There was an initial discussion about raising standards and the ethos of the school. I praised the use of synthetic phonics as the best way of encouraging good reading and writing at an early age. I also discussed the way project work around stated themes or tasks can be used to allow pupils in a class of varied abilities to participate fully and achieve good outcomes. I was pleased to see the school’s emphasis on kindness and engaging with all pupils.

During the tour of the school a couple of boys were energetic in their enthusiasm for football, and most engaging over opportunities for them to play and to follow Premier League teams. There was a Question and answer session with four of the older pupils selected for the task of interviewing me . I asked them to comment on what they most liked about their school, on what improvement they would like to see and which lessons or activities engaged them the most. The pupils asked about electric cars, charger points, plastic waste in the oceans, sustainability and cycleways. I explained government policy and my own thoughts in line with the views set out on this website.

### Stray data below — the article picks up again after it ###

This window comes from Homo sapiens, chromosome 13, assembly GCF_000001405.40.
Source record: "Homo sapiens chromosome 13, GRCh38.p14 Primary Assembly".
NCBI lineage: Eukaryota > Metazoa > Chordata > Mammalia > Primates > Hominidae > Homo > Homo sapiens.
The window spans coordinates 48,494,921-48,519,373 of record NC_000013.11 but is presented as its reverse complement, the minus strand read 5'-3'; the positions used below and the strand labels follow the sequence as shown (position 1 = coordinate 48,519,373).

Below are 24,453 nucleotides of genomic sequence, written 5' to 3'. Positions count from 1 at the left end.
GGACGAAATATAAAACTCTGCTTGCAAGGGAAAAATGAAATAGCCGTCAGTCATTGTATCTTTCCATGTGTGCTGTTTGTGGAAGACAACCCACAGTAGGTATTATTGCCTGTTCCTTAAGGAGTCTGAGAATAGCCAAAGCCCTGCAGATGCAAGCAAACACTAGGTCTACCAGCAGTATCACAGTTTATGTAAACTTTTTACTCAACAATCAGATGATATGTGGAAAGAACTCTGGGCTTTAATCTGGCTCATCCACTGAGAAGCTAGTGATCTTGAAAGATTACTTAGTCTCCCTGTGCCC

I was grateful for the welcome to Floreat Montague, and pleased to talk to pupils about their lives in the school and about their interest in issues affecting the local community and the wider world. I wish the school every success as it expands, completes its exciting history mural project and enriches the lives of all pupils who pass through.

More help for families in need- the Council will have access to new fund

This new support fund, at least half of which will help families with children, will bolster